Francis
2006 Chrome Orange Elise: LSD/TC, Nitron SAs with 425/650 springs, BWR 7/8" ("Hardcore") Front Bar, Eliseparts bumpsteer kit, VF Stage 2, 2bular Header + Sport Cat + 8x24 GT3 Muffler, ECU Tune by Jermaine, Smaay's fuel rail, ACT XT clutch, Saikou Michi dual catch can, Moroso pan, Manly's mount inserts & FF Engine Damper
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post #26 of 140 (permalink) Old 08-26-2009, 08:27 PM
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Fantastic writeup! Thanks for all the great info!
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post #27 of 140 (permalink) Old 08-27-2009, 11:10 AM
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what's the lowest one can go before they encounter bumpsteer?

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post #28 of 140 (permalink) Old 08-27-2009, 11:17 AM Thread Starter
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what's the lowest one can go before they encounter bumpsteer?
You mean what's the lowest you can go with the stock components (i.e 16/17 wheels, stock uprights, steering arms and rack plates) without getting undesirable bumpsteer?

I've heard that below 120mm in the front you start to run into problems...
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post #29 of 140 (permalink) Old 08-27-2009, 11:40 AM
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The bumpsteer doesn't suddenly appear as you get lower, it just progressively increases from the normal amount. I think 120mm is where Lotus drew the line and said use the rack raiser plates.

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post #30 of 140 (permalink) Old 08-27-2009, 10:02 PM
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Technical writing with this level of clarity is really time-consuming; thanks for an excellent tutorial, Andy.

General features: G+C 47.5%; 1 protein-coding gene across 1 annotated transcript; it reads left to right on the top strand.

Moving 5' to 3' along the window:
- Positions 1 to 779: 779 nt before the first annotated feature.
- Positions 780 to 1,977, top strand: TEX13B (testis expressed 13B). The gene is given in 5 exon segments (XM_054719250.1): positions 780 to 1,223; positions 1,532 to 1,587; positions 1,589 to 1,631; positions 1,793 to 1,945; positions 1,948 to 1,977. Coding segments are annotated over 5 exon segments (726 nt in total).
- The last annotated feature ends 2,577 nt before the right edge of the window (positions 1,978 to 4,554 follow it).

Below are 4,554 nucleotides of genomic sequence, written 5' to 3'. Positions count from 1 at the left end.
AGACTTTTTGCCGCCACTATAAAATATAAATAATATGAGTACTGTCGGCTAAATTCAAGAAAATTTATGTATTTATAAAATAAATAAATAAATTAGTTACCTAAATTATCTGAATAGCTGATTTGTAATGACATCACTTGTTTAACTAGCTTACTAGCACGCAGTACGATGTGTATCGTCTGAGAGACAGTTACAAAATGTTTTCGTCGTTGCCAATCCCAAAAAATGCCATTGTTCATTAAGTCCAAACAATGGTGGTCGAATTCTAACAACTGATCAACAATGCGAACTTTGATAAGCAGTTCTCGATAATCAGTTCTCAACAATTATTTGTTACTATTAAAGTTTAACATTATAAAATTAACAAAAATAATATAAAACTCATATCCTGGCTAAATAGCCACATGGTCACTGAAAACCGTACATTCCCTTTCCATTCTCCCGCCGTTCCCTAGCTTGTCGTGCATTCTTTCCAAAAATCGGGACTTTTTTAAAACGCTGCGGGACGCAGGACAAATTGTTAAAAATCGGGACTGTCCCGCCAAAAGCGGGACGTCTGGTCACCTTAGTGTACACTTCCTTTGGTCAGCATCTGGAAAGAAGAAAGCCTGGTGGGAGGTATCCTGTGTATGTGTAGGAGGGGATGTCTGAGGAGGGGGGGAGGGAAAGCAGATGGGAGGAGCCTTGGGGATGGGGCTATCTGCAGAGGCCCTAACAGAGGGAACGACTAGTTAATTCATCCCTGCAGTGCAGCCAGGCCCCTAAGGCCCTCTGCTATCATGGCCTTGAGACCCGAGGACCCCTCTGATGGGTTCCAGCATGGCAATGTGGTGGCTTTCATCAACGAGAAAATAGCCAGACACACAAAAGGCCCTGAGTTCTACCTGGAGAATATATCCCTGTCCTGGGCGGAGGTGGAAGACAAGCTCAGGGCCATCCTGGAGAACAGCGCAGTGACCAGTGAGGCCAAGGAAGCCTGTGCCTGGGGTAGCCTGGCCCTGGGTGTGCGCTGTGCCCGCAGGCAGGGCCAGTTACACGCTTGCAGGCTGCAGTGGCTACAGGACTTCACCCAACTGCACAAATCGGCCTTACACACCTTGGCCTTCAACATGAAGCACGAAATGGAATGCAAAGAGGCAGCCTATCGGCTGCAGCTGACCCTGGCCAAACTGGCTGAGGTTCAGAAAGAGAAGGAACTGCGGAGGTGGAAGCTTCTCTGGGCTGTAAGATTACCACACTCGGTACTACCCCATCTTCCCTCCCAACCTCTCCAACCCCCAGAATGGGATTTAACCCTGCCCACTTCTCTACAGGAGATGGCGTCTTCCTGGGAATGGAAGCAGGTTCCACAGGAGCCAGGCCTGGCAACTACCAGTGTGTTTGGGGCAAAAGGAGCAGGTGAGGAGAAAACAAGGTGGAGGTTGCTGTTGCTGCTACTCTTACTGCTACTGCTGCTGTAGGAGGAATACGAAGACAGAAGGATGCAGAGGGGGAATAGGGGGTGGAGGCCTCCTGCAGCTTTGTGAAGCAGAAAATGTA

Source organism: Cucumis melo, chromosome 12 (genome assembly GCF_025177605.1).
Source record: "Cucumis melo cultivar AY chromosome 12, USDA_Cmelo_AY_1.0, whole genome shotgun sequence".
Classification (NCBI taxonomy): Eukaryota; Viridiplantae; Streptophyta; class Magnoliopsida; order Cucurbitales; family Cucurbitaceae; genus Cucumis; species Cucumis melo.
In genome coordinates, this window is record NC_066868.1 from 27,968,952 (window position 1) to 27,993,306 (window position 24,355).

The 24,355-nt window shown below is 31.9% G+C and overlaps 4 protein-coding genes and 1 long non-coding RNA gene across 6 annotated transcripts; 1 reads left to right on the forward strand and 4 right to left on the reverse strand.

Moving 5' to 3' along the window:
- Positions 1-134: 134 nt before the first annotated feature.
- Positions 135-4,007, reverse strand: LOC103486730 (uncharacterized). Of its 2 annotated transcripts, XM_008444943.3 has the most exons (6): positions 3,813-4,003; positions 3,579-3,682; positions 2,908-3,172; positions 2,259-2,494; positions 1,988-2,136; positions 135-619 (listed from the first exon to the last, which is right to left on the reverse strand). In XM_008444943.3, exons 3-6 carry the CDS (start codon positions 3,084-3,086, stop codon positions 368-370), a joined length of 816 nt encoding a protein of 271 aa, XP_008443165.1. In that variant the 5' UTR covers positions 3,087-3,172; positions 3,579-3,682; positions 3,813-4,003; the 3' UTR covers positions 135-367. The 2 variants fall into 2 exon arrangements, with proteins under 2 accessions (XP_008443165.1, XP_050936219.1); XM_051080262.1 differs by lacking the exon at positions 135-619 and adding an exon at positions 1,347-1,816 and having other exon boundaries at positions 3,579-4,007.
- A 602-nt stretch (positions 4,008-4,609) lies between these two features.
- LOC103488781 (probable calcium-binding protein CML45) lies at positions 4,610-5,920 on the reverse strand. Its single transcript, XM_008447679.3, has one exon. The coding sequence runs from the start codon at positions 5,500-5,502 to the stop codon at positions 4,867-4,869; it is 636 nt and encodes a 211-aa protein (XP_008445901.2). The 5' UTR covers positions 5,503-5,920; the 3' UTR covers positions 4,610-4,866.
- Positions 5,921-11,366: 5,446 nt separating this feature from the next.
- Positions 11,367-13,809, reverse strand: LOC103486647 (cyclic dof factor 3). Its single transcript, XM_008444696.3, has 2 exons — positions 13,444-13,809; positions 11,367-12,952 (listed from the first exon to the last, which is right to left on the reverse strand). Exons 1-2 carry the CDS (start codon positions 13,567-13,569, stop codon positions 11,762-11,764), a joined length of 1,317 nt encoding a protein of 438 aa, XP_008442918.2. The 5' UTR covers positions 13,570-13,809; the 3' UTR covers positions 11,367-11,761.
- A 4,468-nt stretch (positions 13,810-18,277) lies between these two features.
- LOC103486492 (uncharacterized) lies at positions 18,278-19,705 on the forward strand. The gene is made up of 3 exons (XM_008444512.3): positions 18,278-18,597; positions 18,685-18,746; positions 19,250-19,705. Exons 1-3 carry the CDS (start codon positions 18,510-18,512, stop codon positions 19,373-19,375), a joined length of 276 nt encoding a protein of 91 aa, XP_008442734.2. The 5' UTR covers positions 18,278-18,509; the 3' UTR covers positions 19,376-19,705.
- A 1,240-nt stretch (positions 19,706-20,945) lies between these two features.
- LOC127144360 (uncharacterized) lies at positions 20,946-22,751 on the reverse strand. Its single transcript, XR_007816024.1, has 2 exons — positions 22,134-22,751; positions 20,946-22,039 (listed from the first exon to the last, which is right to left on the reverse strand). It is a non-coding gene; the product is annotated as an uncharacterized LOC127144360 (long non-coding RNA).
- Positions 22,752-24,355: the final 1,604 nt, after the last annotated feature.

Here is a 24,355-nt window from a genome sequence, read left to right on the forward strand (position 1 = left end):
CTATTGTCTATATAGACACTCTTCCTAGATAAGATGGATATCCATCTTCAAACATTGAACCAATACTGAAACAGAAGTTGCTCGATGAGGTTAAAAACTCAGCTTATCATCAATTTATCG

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post #31 of 140 (permalink) Old 08-29-2009, 03:27 PM
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post #32 of 140 (permalink) Old 08-29-2009, 03:42 PM
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I seem to remember mechanics doing alignment by running string along 4 jackstands, i.e. not attached to/touching the car.

If this is correct, what are the pros/cons of each method...or is it a wash?

thanks.


I picked up a Dunlop toe gauge (for $100!), the kind w/mirrors and love it: repeatable results but a tad sensitive.

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post #33 of 140 (permalink) Old 08-29-2009, 07:43 PM
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what do you think about talking into two tin cups with a string attached?

I'm using a hunter target technology alignment rack..

Jay-05' ST, HT, Touring Red
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post #34 of 140 (permalink) Old 08-29-2009, 08:25 PM Thread Starter
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Quote:
Originally Posted by glb View Post
I seem to remember mechanics doing alignment by running string along 4 jackstands, i.e. not attached to/touching the car.

If this is correct, what are the pros/cons of each method...or is it a wash?

thanks.


I picked up a Dunlop toe gauge (for $100!), the kind w/mirrors and love it: repeatable results but a tad sensitive.
Running parallel strings (or rods) between jackstands is tougher because you have to make sure they're both parallel to each other and parallel to the car. The nice thing about Phil's aluminum brackets is that the holes that you run the strings through are exactly the same distance apart, and very close to the maximum width of the car (since they're specifically made to measure the Lotus), so it's easier to get parallel to the car. On the other hand, they won't be usable with very many other cars...

Quote:
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what do you think about talking into two tin cups with a string attached?

I'm using a hunter target technology alignment rack..
I'm jealous...
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post #35 of 140 (permalink) Old 08-30-2009, 05:36 PM
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Quote:
Originally Posted by apk919 View Post
Running parallel strings (or rods) between jackstands is tougher because you have to make sure they're both parallel to each other and parallel to the car. The nice thing about Phil's aluminum brackets is that the holes that you run the strings through are exactly the same distance apart, and very close to the maximum width of the car (since they're specifically made to measure the Lotus), so it's easier to get parallel to the car. On the other hand, they won't be usable with very many other cars...